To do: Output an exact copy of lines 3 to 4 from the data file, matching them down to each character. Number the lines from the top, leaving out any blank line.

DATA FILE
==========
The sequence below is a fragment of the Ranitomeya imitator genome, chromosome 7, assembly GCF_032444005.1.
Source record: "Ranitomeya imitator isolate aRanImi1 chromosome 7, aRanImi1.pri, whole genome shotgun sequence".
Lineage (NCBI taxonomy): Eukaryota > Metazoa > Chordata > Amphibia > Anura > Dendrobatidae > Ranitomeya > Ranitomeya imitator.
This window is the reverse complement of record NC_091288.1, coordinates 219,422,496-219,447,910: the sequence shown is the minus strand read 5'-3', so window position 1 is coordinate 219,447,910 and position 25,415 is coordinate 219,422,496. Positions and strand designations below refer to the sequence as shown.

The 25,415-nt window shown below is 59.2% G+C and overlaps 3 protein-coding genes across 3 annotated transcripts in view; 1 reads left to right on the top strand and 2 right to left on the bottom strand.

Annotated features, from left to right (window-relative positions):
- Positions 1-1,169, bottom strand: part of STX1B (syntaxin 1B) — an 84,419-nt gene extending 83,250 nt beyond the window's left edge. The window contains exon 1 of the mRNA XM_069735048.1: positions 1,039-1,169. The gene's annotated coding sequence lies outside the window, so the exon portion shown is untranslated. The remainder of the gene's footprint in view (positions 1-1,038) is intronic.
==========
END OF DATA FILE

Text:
Lineage (NCBI taxonomy): Eukaryota > Metazoa > Chordata > Amphibia > Anura > Dendrobatidae > Ranitomeya > Ranitomeya imitator.
This window is the reverse complement of record NC_091288.1, coordinates 219,422,496-219,447,910: the sequence shown is the minus strand read 5'-3', so window position 1 is coordinate 219,447,910 and position 25,415 is coordinate 219,422,496. Positions and strand designations below refer to the sequence as shown.